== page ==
By Maximilian Heath and Miguel Lo Bianco
SAN VICENTE, Argentina (Reuters) – In Argentina’s grain fields and ranches, farmers are freer as upcoming elections bring about political change, ending years of economic instability and loosening currency controls and export restrictions. We hope that a new market will emerge.
The South American nation will hold public primaries on Sunday, which will determine the outcome of October’s general elections. The ruling Peronist coalition faces a strong challenge from the conservative opposition.
The government is battling a severe dollar shortage, inflation reaching 116% a year and a rapidly depreciating currency, imposing strict capital controls, restricting some exports and raising interest rates to 97%. This is making it difficult for the company, the world’s top soybean oil and meal exporter and the world’s third largest corn exporter.
Horacio Deciáncio, 71, a rancher and head of a local farming association in the rural town of San Vicente, told Reuters from his field surrounded by cattle: I hope there will be a change for the better,” he said. .
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Like many farmers, he is against Peronists, the industry’s long-running rivalry over taxes and export controls, and supports the main opposition coalition, Together for Change, which has a slight lead in polls. are doing.
“At least what they are talking about in their political campaign will improve the situation in this industry,” he said.
Competing to lead the “Togetter for Change” coalition are Buenos Aires Mayor Horacio Laretta and former Security Minister Patricia Bulrich, the current Economy Minister Sergio, the front-runner for the Peronists. – Confronting Mr. Massa.
Both Laretta and Bullrich have pledged to remove taxes and restrictions on agricultural exports, as well as currency and capital market caps, but their only opinion is how quickly these restrictions will be lifted. I know.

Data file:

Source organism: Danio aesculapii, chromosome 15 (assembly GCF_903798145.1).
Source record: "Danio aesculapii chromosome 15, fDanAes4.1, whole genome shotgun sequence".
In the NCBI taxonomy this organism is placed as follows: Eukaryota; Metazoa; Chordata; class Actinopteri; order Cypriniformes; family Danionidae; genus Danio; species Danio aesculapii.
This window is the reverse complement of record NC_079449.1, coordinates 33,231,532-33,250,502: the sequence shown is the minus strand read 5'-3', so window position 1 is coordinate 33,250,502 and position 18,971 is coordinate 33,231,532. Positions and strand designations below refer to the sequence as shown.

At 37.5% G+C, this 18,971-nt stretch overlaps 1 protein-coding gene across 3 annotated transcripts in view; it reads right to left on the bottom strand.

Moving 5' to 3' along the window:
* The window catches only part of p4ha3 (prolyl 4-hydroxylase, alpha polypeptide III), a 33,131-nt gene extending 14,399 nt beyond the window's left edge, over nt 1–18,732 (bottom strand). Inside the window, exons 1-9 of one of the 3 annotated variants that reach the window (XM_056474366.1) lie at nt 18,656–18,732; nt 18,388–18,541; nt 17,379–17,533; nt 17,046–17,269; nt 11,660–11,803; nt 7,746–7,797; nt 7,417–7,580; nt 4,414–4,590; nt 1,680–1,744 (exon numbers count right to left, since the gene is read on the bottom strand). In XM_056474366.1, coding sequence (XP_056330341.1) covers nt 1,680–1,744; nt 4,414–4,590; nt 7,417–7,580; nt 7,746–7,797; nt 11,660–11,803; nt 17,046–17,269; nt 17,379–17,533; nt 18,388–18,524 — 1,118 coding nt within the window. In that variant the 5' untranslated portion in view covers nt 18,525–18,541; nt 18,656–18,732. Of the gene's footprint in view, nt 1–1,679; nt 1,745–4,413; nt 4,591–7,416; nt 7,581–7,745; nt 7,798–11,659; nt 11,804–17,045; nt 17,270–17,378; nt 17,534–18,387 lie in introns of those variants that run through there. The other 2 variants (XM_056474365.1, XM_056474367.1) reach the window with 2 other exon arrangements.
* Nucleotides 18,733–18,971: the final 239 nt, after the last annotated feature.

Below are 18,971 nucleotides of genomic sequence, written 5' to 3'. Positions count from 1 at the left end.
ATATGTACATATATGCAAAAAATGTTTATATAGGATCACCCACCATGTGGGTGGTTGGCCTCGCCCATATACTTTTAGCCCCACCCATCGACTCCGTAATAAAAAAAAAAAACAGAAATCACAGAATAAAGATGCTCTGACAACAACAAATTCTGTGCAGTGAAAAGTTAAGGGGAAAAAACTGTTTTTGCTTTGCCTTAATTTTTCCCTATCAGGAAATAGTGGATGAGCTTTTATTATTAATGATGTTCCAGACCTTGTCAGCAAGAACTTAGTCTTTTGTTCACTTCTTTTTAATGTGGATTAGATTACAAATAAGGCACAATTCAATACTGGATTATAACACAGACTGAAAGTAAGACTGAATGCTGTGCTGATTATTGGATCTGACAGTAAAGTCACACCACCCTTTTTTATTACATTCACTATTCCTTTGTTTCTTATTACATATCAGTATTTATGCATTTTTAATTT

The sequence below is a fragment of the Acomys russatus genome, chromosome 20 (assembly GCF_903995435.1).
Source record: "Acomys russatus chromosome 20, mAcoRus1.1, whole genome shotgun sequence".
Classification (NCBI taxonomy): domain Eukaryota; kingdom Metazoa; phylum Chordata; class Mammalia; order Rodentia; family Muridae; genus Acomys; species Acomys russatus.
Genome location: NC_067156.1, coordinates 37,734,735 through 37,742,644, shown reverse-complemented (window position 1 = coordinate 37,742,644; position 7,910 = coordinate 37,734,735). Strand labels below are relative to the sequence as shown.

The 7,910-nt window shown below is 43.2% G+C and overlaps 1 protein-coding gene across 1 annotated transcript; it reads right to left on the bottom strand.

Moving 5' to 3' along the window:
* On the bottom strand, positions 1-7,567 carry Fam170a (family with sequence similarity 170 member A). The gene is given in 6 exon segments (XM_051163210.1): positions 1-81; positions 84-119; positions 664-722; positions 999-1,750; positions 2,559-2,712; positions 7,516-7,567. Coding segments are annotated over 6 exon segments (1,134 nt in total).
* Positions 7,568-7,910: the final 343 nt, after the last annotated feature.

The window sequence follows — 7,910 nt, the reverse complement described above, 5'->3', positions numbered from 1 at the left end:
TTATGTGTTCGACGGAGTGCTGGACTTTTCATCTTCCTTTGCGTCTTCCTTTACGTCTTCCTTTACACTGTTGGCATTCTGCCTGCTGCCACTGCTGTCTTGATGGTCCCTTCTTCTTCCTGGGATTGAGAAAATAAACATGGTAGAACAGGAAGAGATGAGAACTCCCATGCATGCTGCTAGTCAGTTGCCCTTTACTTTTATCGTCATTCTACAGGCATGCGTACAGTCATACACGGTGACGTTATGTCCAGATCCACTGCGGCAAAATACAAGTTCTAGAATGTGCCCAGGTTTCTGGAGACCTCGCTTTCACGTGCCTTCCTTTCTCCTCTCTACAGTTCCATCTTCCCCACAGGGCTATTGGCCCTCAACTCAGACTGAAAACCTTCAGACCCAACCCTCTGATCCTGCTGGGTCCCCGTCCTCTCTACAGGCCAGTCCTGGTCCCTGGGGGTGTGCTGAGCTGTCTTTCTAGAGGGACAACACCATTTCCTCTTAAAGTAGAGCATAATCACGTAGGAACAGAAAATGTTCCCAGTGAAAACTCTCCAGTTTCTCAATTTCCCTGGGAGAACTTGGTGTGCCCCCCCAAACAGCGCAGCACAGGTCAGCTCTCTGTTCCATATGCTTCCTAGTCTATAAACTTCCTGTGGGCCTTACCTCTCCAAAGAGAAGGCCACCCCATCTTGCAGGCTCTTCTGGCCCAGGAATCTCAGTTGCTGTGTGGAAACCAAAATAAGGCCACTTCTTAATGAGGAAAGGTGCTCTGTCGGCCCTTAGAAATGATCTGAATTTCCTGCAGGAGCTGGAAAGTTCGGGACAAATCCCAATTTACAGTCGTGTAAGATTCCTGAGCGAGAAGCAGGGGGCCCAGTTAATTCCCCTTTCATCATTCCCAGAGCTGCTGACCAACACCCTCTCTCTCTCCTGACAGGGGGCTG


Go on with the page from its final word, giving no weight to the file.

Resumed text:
“I think Laretta could be a good candidate for what he promises,” said Juan Carlos Aldhain on a field he rents for cattle in San Vicente. The currency volatility in recent years had ballooned costs, he said.
Argentina’s currency control, which severely restricts access to the dollar, has distorted the import and export markets by thriving a foreign currency black market where the dollar is traded at more than double the official price.
Many farmers, or ‘chacarellos’, on the vast Pampean Plain, the engine room of Argentina’s economy, claim to support conservative opponents, as they did in 2015 when they helped former President Mauricio Macri to power. ing.
“What we need is a free market,” Ricardo Firpo, a farmer from the breadbasket province of Santa Fe, said at the Argentine Rural Association’s (SRA) annual trade fair in the capital, Buenos Aires.
“We need to be able to export what we need, work freely, introduce and withdraw foreign currency, have a single exchange rate and low interest rates,” he said.
At a recent event, the chairman of the powerful SRA chamber sat next to Mr Laretta to show support and warned that the agricultural sector was in jeopardy by what he called an economic mismanagement by the Peronist regime. .
The government blames the country’s economic woes on inherited problems, as well as the effects of the war in Ukraine and a record drought. Massa promises to stabilize the economy, but his policies do not directly address the agricultural sector, where the Peronists have long been mutually hostile.
“We believe that the agricultural sector has much more to offer than it does today,” said farmer Deciantio.
“But if they step into our heads, as it is happening now, this industry will be unable to breathe.”
(Reporting by Maximilian Heath and Miguel Lo Bianco; Editing by Adam Jordan and Rosalva O’Brien)
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